I had a need to change the boot order in GRUB to hide the fact that Linux is present on a laptop I am giving to a relative. When Windows borks, not if, I want to be able to help her rescue her machine over the phone or possibly even remotely. So while I’m refreshing myself on the wonders of GRUB2, I thought I’d make some notes to collect a good explanation of GRUB here while I’m at it.
When adding groups or such to your account, instead of ‘logging out and back’ in just initiate a switch-user to your username. Part of moving to a new user is accepting an entirely new set of user-account elements. Like groups, command-line editors, etc.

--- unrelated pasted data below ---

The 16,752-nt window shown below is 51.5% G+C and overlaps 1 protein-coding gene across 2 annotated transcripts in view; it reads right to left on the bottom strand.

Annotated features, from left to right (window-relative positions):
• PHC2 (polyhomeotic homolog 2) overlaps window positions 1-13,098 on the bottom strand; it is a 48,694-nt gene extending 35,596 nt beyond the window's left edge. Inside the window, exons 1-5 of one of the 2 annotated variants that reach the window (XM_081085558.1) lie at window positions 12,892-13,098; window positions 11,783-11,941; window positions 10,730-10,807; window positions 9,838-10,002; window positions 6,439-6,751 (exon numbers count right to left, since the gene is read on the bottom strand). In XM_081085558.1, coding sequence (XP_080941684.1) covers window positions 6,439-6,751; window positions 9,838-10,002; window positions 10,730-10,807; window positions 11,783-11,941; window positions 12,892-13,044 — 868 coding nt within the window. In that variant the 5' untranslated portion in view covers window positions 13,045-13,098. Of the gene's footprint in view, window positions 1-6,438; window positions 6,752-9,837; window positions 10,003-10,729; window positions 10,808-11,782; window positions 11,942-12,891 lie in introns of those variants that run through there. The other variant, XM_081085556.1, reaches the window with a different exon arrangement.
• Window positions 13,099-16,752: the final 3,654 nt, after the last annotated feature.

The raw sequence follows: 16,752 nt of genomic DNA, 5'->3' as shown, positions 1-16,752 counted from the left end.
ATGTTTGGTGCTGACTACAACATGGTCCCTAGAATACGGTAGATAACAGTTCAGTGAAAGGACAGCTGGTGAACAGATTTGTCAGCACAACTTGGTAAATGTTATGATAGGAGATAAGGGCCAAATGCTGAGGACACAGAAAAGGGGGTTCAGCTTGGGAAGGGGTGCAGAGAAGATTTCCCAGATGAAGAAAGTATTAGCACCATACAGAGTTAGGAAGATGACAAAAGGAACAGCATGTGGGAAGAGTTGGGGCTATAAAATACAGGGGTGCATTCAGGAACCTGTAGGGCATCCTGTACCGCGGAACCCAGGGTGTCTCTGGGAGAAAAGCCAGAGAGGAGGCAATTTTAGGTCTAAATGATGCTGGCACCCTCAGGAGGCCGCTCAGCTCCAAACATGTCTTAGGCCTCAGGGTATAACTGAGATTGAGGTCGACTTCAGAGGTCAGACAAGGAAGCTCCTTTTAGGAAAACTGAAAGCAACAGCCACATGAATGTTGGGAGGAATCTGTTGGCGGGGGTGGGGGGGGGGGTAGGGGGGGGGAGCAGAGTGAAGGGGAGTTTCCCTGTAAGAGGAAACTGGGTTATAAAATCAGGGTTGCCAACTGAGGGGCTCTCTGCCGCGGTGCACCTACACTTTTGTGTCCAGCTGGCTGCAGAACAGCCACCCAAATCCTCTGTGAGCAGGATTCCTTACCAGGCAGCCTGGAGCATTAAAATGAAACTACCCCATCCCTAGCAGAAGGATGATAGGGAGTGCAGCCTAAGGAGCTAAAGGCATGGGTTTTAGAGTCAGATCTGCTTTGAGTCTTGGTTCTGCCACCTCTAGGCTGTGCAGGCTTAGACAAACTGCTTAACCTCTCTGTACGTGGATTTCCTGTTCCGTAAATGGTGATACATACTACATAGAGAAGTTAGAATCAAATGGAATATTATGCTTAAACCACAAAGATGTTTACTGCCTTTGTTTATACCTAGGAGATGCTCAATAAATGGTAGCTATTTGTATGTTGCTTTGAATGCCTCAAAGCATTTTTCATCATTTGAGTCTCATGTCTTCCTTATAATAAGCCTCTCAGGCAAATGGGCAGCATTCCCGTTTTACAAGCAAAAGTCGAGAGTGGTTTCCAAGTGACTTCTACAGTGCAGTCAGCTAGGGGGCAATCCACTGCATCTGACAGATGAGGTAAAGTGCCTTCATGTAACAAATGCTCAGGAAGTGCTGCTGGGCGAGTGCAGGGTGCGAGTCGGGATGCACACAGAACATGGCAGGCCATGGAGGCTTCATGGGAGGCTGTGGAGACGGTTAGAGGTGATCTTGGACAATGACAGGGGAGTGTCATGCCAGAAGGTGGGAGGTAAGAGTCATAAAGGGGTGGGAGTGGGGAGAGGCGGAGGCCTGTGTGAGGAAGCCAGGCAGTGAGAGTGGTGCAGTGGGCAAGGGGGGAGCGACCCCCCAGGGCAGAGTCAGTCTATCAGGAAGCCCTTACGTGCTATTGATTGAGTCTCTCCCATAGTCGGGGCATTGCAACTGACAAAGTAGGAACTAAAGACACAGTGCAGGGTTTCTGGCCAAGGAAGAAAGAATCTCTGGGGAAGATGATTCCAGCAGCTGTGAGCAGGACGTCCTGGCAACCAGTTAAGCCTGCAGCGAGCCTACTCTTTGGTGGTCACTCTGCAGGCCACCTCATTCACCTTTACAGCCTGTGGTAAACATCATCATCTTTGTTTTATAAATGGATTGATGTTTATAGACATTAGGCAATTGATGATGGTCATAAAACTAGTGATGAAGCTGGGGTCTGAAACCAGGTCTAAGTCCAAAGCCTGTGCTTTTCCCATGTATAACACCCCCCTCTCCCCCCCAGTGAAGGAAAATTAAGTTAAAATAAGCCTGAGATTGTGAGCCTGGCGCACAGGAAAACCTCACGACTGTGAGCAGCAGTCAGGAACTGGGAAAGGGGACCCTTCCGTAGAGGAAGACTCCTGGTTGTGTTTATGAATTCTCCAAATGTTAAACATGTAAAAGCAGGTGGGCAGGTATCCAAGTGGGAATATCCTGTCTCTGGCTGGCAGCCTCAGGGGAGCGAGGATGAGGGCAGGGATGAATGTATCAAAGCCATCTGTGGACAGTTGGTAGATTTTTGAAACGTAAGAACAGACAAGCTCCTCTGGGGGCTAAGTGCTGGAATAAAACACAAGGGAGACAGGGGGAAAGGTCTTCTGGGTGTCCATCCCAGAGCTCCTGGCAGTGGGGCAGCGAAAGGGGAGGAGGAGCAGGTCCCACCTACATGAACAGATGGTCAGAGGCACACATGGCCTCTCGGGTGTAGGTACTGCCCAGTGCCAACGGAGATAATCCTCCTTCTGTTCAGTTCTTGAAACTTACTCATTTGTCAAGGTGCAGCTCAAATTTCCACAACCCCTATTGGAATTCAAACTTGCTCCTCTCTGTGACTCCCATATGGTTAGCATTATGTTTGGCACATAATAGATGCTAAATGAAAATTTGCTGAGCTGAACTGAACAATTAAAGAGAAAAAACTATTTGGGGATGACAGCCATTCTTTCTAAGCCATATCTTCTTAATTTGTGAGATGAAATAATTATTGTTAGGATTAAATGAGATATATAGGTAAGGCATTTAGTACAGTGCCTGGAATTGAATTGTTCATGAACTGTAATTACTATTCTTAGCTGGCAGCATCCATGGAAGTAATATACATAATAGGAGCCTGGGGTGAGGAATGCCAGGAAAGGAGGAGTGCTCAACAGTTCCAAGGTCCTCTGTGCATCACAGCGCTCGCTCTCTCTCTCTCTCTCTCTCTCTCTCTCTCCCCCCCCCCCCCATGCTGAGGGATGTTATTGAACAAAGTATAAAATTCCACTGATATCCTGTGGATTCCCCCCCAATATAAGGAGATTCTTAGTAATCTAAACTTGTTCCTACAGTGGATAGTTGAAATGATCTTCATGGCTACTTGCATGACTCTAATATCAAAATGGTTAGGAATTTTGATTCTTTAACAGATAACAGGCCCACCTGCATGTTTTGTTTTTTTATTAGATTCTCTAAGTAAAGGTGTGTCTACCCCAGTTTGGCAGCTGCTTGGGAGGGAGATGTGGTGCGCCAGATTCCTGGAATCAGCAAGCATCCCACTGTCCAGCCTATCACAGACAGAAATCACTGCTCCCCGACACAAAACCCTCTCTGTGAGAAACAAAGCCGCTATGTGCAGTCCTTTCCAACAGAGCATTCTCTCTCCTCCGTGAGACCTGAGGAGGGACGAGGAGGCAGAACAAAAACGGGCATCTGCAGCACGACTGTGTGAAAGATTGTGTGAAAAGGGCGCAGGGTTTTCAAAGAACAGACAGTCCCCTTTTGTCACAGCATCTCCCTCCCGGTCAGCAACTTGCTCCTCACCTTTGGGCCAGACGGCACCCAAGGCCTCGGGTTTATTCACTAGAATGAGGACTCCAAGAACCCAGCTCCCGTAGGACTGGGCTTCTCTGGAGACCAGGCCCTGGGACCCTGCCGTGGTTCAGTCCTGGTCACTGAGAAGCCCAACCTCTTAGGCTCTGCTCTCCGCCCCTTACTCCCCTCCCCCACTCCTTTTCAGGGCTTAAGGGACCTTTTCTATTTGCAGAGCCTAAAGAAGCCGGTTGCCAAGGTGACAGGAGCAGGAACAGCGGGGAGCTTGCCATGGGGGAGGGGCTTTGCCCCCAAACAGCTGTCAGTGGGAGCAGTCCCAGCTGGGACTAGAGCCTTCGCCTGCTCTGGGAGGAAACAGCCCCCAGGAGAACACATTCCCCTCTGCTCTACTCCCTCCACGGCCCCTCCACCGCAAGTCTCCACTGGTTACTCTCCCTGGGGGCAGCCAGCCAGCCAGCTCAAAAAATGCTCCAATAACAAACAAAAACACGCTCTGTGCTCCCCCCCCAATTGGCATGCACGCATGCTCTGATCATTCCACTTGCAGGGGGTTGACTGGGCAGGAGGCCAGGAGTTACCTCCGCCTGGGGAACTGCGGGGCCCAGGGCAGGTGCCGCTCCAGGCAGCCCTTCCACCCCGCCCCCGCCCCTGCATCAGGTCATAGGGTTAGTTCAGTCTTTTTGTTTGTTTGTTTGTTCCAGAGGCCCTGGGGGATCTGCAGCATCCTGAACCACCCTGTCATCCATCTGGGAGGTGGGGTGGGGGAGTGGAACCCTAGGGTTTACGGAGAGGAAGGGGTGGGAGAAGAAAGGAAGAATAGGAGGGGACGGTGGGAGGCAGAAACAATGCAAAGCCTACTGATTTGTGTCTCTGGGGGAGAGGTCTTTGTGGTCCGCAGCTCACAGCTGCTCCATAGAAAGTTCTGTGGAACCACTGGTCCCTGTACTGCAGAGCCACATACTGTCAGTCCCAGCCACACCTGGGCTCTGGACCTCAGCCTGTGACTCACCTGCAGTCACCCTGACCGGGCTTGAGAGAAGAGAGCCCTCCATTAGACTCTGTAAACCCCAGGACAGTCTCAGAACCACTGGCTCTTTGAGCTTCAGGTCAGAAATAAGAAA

From the wiki on Grub Setup
GRUB_CMDLINE_LINUXEntries on this line are added to the end of the ‘linux’ command line (GRUB legacy’s “kernel” line) for both normal and recovery modes. It is used to pass options to the kernel.
GRUB_CMDLINE_LINUX_DEFAULT="quiet splash"This line imports any entries to the end of the ‘linux’ line (GRUB legacy’s “kernel” line). The entries are appended to the end of the normal mode only. To view a black screen with boot processes displayed in text, remove “quiet splash”. To see the grub splash image plus a condensed text output, use “splash”.
How to check the current distribution release.
cat /etc/*release or cat /etc/issue* or cat /proc/version.
lsb_release can also be used, but in some distributions there are no lsb modules are installed making it less useful.